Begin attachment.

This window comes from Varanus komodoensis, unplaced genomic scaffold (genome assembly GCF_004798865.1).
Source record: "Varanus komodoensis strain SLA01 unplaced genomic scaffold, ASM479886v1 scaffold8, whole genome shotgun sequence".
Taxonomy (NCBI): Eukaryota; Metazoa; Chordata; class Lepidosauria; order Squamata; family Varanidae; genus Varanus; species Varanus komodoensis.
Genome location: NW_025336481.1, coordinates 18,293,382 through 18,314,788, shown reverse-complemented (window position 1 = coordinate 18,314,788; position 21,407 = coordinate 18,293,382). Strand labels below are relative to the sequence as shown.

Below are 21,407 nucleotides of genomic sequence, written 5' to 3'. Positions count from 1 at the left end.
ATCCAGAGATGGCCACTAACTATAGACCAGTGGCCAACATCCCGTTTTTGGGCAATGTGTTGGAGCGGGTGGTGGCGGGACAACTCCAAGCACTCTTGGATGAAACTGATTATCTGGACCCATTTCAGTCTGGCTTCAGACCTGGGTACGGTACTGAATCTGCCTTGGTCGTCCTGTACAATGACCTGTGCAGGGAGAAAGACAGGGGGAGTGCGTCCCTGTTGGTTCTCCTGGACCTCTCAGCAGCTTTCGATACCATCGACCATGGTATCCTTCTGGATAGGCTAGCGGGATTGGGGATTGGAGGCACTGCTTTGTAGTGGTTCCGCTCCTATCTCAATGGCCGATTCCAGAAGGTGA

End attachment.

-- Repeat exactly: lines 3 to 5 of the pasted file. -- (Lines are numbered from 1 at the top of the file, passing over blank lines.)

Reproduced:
Taxonomy (NCBI): Eukaryota; Metazoa; Chordata; class Lepidosauria; order Squamata; family Varanidae; genus Varanus; species Varanus komodoensis.
Genome location: NW_025336481.1, coordinates 18,293,382 through 18,314,788, shown reverse-complemented (window position 1 = coordinate 18,314,788; position 21,407 = coordinate 18,293,382). Strand labels below are relative to the sequence as shown.

Below are 21,407 nucleotides of genomic sequence, written 5' to 3'. Positions count from 1 at the left end.